A $1.7 trillion relief package will likely be necessary to help the European Union economically rebound from the coronavirus pandemic, the EU’s industry chief Thierry Breton said on Tuesday (April 21).
French television station BFM TV aired an interview with Breton, the French European commissioner for internal market and services, according to a Reuters report. Breton said he was collaborating with Italian Economics Commissioner Paolo Gentiloni to devise the right kind of relief package. They were talking about a figure of around $1.7 trillion (€1.6 trillion), which is about 10 percent of the EU GDP, Breton said.
No agreements have been made about how the relief plan would be financed and the final figure is also tentative. Leaders are planning to discuss the matter further when they hold a remote meeting on Thursday (April 23), officials and diplomats told Reuters.
Spain has said a relief fund should be about €1.5 trillion.
Breton also called for a “Marshall Plan” in order to help European tourism bounce back. The Marshall Plan — also known as the European Recovery Program — was a U.S. assistance program to help Western Europe following World War II.
Europe’s travel industry could plummet as much as 70 percent and it could be the slowest sector to recuperate in the 27-nation bloc, Breton told a European Parliament committee via video link on Tuesday (April 21), according to a Talking Points Memo report.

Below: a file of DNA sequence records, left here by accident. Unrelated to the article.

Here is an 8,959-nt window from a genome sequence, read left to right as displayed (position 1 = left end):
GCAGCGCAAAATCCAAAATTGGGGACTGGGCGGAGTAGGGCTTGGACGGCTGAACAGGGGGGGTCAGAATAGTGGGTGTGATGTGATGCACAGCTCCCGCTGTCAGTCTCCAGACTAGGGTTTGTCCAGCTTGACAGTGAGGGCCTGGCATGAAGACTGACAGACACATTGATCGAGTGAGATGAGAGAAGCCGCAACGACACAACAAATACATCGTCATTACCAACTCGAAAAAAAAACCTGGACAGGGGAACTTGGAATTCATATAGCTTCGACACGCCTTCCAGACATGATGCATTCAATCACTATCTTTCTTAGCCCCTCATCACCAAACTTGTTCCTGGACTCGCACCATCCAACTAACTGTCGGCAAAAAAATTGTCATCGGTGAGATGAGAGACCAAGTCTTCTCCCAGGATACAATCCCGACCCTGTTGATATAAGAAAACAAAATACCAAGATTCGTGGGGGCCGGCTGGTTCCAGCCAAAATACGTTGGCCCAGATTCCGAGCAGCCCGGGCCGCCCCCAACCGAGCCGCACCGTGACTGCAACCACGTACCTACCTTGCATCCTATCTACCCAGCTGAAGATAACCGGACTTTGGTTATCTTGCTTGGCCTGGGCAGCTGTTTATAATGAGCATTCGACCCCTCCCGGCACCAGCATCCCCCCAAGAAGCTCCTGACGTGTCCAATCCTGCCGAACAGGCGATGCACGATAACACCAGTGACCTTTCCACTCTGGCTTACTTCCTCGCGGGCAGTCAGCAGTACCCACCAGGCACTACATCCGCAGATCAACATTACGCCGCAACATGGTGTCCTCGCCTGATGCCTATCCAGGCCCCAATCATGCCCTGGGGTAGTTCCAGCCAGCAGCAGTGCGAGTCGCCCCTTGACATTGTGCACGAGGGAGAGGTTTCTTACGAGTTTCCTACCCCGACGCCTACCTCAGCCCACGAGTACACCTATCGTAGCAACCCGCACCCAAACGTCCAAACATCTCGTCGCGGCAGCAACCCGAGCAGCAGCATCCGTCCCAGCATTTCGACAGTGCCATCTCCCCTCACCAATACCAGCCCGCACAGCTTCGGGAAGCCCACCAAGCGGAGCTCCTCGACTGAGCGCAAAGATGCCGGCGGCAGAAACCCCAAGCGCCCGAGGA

He added that the tourism sector was hit first by the coronavirus pandemic and recovery won’t come fast. The European tourism industry makes up 50 percent of worldwide travel, he said. Further, Italy and Spain were especially hard-hit and both economies are economically dependent on tourism.
“I certainly hope that we can start traveling again, despite the restrictions, and as soon as this summer,” Breton said, adding that he is organizing a tourism summit in September to “reinvent the tourism sector of tomorrow.”
Some European countries are starting to make tentative plans to ease social distancing requirements for the COVID-19 pandemic over the next few months.